Here’s a video that shows the needed steps to remove the grip without damaging the wires:
Follow these steps for all VKB devices. Please note that the PCB with the “Boot” pins for Gunfighter and T-Rudder devices can be found in the Blackbox, so you will have to open it up; for Gladiator devices you will need to remove the base plate to access the PCB.
- Close VKBdevCfg if it is currently running
- Disconnect your device from the USB port
- Gain access to the PCB (printed circuit board) by either opening your Gunfighter or T-Rudder Blackbox, or removing the base plate from your Gladiator
- Launch ZBootloader; you should see this message: “Boot device: turn out”
- Short the “Boot” pins (you can use the tip of a flat hat screwdriver), keeping them shorted until after the next step
- With the Boot pins still shorted, plug the device back into the USB port (Boot pins MUST remain shorted during this process)
- The ZBbootloader app will automatically recognize the device being connected to the PC again; you should see the following message: “Boot device: detected – OK”
- Clear the Boot pins to ensure they are no longer shorted
- From within ZBootloader, select the appropriate firmware for your device and click “Flash It!”
- After successfully flashing, ZBootloader will automatically close and – if VKBdevCfg is stored in the same folder – it will be launched automatically (if not, launch VKBdevCfg as Admin manually)
- From within VKBdevCfg, continue to calibrate all device axes
This was an issue with the first batches of MCG/MCG PRO grips, where spring lock washers weren’t included during assembly. This has been addressed in all subsequent batches by including spring lock washers.
That said, if you feel that your MCG grip’s base connector is getting looser over time, the best way to fix this yourself is by installing two spring lock washers (DIN127B M3)* and tighten the screws again.
As you can see below, I’ve opted to go with hex screws instead of the ones with Phillips-head, as that’s my personal preference. You can see the spring lock washers peeking out from under those hex screw heads.
If you want to mimic what I’ve done, these are the replacement parts I’ve used:
- Screw: DIN912 M3*14mm
- Spring lock washer: DIN127B M3
- Washer: DIN125A M3 (for good measure)
Follow this guide on how to open the MCG/MCG PRO grip to access the base connector.
*Do not use Loctite on the screws! With Loctite applied, you are likely to break the threaded metal sockets out of their ABS plastic housing if you were to remove the base connector for some reason at a later point in time.
Adjustable dampers allow the user to change the friction of the stick’s movement along its way of travel independently for each axis (roll and pitch).
- With this feature, the Gunfighter series of controllers will enhance the overall feeling of VKB sticks even further – the Gunfighter’s stick movement feels “heavier”, and the added friction prevents oscillations when letting go of the stick.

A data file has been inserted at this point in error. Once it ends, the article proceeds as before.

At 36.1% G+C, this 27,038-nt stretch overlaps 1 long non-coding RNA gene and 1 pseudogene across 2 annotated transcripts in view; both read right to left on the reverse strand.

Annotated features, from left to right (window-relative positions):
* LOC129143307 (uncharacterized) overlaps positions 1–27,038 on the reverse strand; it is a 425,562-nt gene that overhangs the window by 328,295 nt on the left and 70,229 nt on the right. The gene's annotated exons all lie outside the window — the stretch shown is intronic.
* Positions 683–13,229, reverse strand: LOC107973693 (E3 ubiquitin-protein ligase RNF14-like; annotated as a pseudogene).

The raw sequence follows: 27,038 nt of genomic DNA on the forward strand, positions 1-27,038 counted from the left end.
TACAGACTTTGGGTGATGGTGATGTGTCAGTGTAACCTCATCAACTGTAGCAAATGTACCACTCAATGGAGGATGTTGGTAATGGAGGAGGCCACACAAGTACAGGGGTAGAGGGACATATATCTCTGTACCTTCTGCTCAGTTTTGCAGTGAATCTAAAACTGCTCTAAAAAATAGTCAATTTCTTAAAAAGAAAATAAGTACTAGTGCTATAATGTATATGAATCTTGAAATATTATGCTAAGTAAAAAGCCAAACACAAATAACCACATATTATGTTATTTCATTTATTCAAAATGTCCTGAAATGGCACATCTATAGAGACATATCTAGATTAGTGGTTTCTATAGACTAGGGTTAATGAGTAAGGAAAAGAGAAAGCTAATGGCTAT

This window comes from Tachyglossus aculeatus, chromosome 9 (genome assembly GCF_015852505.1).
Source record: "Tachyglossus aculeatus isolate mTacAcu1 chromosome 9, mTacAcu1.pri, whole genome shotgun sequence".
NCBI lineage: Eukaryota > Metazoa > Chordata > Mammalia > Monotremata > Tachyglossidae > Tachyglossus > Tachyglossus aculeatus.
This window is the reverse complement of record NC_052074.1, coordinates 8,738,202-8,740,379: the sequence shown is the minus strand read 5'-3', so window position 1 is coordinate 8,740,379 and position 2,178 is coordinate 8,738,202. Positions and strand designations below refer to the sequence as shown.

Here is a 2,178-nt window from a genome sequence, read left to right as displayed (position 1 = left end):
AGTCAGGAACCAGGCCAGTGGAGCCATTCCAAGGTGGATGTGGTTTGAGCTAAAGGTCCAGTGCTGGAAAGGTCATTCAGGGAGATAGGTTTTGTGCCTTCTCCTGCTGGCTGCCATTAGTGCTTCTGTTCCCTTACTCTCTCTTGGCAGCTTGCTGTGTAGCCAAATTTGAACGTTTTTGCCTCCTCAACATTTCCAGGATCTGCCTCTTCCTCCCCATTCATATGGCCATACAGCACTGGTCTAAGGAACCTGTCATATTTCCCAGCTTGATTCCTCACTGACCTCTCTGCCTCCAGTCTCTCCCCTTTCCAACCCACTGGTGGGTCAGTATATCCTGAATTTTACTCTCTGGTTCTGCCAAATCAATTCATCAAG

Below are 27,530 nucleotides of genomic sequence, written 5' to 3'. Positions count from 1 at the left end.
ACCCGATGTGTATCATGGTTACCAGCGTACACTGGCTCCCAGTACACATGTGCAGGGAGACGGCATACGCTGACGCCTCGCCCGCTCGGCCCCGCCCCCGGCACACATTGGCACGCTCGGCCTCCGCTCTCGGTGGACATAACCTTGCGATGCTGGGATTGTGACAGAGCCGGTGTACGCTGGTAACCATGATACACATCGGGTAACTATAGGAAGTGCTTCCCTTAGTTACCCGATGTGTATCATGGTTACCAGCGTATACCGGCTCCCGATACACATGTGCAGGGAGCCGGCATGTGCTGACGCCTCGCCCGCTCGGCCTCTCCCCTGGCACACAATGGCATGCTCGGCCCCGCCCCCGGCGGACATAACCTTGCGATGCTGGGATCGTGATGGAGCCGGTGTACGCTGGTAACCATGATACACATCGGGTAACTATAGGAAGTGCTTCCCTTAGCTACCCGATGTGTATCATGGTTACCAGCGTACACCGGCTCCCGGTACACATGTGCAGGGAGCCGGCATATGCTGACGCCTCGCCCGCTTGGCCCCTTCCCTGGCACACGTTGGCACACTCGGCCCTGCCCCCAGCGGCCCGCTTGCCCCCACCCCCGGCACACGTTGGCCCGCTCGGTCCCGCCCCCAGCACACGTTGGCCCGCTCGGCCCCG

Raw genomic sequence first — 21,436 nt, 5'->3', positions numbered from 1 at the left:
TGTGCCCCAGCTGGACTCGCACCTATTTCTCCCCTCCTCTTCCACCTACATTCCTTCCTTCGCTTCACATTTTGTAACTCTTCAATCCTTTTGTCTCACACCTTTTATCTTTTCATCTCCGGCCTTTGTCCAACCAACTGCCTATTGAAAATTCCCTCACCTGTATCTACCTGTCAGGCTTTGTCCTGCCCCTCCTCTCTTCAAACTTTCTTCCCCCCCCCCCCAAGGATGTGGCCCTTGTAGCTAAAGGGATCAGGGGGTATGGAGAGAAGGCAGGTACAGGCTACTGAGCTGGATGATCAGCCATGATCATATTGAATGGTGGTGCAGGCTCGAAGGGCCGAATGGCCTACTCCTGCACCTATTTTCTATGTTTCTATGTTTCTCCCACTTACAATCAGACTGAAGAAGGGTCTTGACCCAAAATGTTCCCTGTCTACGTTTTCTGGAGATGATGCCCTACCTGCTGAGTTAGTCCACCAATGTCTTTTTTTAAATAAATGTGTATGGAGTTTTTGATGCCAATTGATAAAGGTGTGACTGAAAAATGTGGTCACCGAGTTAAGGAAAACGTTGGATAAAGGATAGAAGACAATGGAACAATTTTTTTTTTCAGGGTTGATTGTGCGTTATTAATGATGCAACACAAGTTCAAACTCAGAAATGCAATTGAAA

- By adjusting these dampers, a user could thus overcome a spring-loaded stick’s tendency to return back to center – which might be especially useful during helicopter flight (or wherever else desired). With the right amount of friction dialed in, the stick will stay put where the user wants it to stay – even off-center! At the same time, it might be necessary to increase the spring tension by using a heavier spring per axis to overcome some of the friction these dampers provide.
A user’s goal should be to find the right balance between damper friction and spring tension to suit his or her needs.
Here’s a quick video that shows the effect of the clutch damper on the pitch axis:
VKB uses ball bearing based steel gimbals as centering mechanisms for their high-end joysticks (e.g., the Gunfighter series). Each joystick axis (pitch and roll) is embedded within a steel gimbal that provides structural support; the axes themselves use ball bearings for longevity and smooth operations.
As part of the gimbal, VKB uses spring-loaded metal cams to define the feeling of the movement of the stick itself, as well as the feeling of the center of the stick.
- Cams are curved metal “arms” – one per axis, along which the gimbal’s steel roller runs as the stick is moved along an axis.
- The stronger the spring per cam, the more resistance the user feels when moving the stick through its range of movement.
- The cams’ curvature towards the end of each cam provides increasing resistance the further the stick is moved toward its extremes.
There are usually two types of cams – soft center and hard center detents for VKB products.
- The soft center cam provides very smooth joystick (or rudder pedals) travel; even when crossing from the pitch into the roll axis, and vice versa, the user usually does not feel much of the transition between axes (this is even smoother when using a Gunfighter with stick extension). The soft center cam might be the most realistic way to enjoy helicopter and fixed-wing simulations.
- The hard center cam provides a definite center detent to which the axes return to, based on the centering springs. The user would feel a hard center position when transition between axes. Using such hard center cam might be beneficial when the user desires precise cutoffs when transitioning between axes, avoiding axes bleeding into each other while maneuvering.
VKB includes swappable cams for their high-end joysticks and rudder pedal sets; the user can thus customize their VKB product with the cam type they prefer – either soft or hard center cams all around, or a combination of both, with – for example – a hard center detent on the roll axis, and a soft center one for the pitch axis.